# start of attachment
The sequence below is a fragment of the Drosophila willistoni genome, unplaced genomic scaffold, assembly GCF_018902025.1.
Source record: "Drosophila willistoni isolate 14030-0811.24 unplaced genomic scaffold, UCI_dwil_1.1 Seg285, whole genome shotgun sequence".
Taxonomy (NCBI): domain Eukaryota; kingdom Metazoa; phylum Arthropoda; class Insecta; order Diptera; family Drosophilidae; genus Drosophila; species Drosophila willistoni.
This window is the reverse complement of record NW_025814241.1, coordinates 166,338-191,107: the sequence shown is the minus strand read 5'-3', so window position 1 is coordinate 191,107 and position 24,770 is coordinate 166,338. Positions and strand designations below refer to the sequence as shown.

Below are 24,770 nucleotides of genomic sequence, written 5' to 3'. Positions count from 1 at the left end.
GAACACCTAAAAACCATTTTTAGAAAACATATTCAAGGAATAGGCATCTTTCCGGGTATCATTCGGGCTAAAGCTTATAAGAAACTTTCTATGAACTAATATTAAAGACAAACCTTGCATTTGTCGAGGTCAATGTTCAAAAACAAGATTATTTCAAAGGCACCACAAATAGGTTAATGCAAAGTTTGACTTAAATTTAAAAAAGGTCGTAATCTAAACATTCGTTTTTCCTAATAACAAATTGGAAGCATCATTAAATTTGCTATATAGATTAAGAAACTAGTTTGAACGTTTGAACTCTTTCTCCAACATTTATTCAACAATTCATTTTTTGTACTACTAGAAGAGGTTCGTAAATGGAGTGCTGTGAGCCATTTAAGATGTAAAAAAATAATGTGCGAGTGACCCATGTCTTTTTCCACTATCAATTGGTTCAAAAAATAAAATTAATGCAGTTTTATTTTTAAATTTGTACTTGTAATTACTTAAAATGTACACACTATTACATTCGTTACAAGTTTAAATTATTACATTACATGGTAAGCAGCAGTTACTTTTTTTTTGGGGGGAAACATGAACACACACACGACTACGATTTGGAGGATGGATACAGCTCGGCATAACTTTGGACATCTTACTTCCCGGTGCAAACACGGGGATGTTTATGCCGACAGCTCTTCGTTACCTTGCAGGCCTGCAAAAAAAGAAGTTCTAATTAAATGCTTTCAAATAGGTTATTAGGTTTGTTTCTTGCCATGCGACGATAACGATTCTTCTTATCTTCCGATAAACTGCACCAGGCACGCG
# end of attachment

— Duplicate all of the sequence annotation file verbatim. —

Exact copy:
The sequence below is a fragment of the Drosophila willistoni genome, unplaced genomic scaffold, assembly GCF_018902025.1.
Source record: "Drosophila willistoni isolate 14030-0811.24 unplaced genomic scaffold, UCI_dwil_1.1 Seg285, whole genome shotgun sequence".
Taxonomy (NCBI): domain Eukaryota; kingdom Metazoa; phylum Arthropoda; class Insecta; order Diptera; family Drosophilidae; genus Drosophila; species Drosophila willistoni.
This window is the reverse complement of record NW_025814241.1, coordinates 166,338-191,107: the sequence shown is the minus strand read 5'-3', so window position 1 is coordinate 191,107 and position 24,770 is coordinate 166,338. Positions and strand designations below refer to the sequence as shown.

Below are 24,770 nucleotides of genomic sequence, written 5' to 3'. Positions count from 1 at the left end.
GAACACCTAAAAACCATTTTTAGAAAACATATTCAAGGAATAGGCATCTTTCCGGGTATCATTCGGGCTAAAGCTTATAAGAAACTTTCTATGAACTAATATTAAAGACAAACCTTGCATTTGTCGAGGTCAATGTTCAAAAACAAGATTATTTCAAAGGCACCACAAATAGGTTAATGCAAAGTTTGACTTAAATTTAAAAAAGGTCGTAATCTAAACATTCGTTTTTCCTAATAACAAATTGGAAGCATCATTAAATTTGCTATATAGATTAAGAAACTAGTTTGAACGTTTGAACTCTTTCTCCAACATTTATTCAACAATTCATTTTTTGTACTACTAGAAGAGGTTCGTAAATGGAGTGCTGTGAGCCATTTAAGATGTAAAAAAATAATGTGCGAGTGACCCATGTCTTTTTCCACTATCAATTGGTTCAAAAAATAAAATTAATGCAGTTTTATTTTTAAATTTGTACTTGTAATTACTTAAAATGTACACACTATTACATTCGTTACAAGTTTAAATTATTACATTACATGGTAAGCAGCAGTTACTTTTTTTTTGGGGGGAAACATGAACACACACACGACTACGATTTGGAGGATGGATACAGCTCGGCATAACTTTGGACATCTTACTTCCCGGTGCAAACACGGGGATGTTTATGCCGACAGCTCTTCGTTACCTTGCAGGCCTGCAAAAAAAGAAGTTCTAATTAAATGCTTTCAAATAGGTTATTAGGTTTGTTTCTTGCCATGCGACGATAACGATTCTTCTTATCTTCCGATAAACTGCACCAGGCACGCG